The LDS Church as a Living System

Poor Wayfaring Man

In the spirit of adjusting my perspective to account for fundamental attribution error, I’ve been trying to see people in the context of their situational and environmental influences, rather than simply judging the quality of their character. Because members of the LDS Church are part of a system with a stated mission that includes regulating their behavior, their relationships with each other, and their relationships with the outside world (i.e., “Perfecting the Saints”), I think understanding that system can probably go a long way toward explaining why they do some of the things they do. I think in most cases they are people with good intentions, making the best calls that they can, constrained in various ways by their roles in the system.

So, what is the nature of the LDS Church system? It is organized legally as an “unincorporated religious association” under the laws of the State of Utah, holding several subsidiary corporations which perform various essential functions of the organization (such as money-processing,1 intellectual-property-holding, real-property-holding,2 for-profit business, etc.).

The Church’s legal status, like that of corporations, partnerships, and other business organizations, is founded on what is traditionally called a “legal fiction” in which the law considers it to be a living entity–a person–who can act and interact with other legally recognized “people” (both natural living humans and other business entities). Individual humans undertake roles within the Church organization, and the actions they take within those roles are taken on behalf of the organization, and are considered legally to be the actions of the organization, not the individual (with a few exceptions for certain crimes, etc.). Thus, while acting within their role, the individuals operating the Church are generally free to worry about the legal rights and obligations of the Church, without worrying about themselves.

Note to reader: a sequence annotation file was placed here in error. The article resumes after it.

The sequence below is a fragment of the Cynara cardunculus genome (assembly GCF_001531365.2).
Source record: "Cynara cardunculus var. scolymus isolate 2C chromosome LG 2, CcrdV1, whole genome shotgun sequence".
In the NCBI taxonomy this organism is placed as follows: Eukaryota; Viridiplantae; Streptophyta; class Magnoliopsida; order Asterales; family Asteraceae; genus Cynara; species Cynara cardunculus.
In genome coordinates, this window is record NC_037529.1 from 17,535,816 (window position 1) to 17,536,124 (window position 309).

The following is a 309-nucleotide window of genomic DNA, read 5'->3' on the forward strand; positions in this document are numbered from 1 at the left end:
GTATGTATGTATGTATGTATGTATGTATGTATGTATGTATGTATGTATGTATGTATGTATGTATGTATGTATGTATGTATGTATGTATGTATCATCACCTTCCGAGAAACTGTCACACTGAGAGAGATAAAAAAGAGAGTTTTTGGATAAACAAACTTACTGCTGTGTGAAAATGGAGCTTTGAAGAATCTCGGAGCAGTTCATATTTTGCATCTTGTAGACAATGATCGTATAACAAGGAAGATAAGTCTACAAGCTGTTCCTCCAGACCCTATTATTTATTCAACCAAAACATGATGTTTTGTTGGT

This detachment that people who run the Church can achieve–laying aside their own interests and moral sensibilities in order to promote the interests of the Church–may go a long way toward elucidating the behavior of Church leaders, but I’m not sure that it adequately explains the behavior of the members, who aren’t always in the position of operating the Church.  Maybe there’s more to the system than just legal concepts.

Recently, I’ve been wondering just how fictional the Church’s existence as a living entity really is. Is it more than just “alive” for legal purposes?

There is no clear scientific definition for the phenomenon of being “alive” that can easily answer that question. To describe “life”, some scientists have developed a general “living systems” theory, which describes the essential characteristics of things that are commonly considered to be “alive”, like cells and organisms, as well as other systems into which living things are organized, like ecosystems, countries and societies. Living systems theory identifies 20 distinct functions (relating to the processing of matter/energy and information) that characterize living systems. Interestingly, an examination of most business entities (including the LDS Church) reveals that they actually comprise all 20 functions.

Perhaps thinking about the Church as both a living legal entity and a living system can make it easier to understand the people who are part of it.



  1. The Corporation of the President of The Church of Jesus Christ of Latter-day Saints []
  2. The Corporation of the Presiding Bishop of The Church of Jesus Christ of Latter-day Saints []

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